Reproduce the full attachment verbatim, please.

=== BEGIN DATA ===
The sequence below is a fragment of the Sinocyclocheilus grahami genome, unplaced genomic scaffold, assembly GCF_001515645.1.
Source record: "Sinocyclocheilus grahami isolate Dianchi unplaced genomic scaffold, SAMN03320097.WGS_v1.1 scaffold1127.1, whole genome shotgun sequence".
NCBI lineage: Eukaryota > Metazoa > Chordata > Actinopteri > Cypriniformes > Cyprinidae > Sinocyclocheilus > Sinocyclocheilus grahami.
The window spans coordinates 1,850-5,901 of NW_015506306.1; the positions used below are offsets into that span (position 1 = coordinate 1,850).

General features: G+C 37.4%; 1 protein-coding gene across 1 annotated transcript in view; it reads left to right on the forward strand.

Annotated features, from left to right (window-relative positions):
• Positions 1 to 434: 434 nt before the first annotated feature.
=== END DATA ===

The sequence below is a fragment of the Sinocyclocheilus grahami genome, unplaced genomic scaffold, assembly GCF_001515645.1.
Source record: "Sinocyclocheilus grahami isolate Dianchi unplaced genomic scaffold, SAMN03320097.WGS_v1.1 scaffold1127.1, whole genome shotgun sequence".
NCBI lineage: Eukaryota > Metazoa > Chordata > Actinopteri > Cypriniformes > Cyprinidae > Sinocyclocheilus > Sinocyclocheilus grahami.
The window spans coordinates 1,850-5,901 of NW_015506306.1; the positions used below are offsets into that span (position 1 = coordinate 1,850).

General features: G+C 37.4%; 1 protein-coding gene across 1 annotated transcript in view; it reads left to right on the forward strand.

Annotated features, from left to right (window-relative positions):
• Positions 1 to 434: 434 nt before the first annotated feature.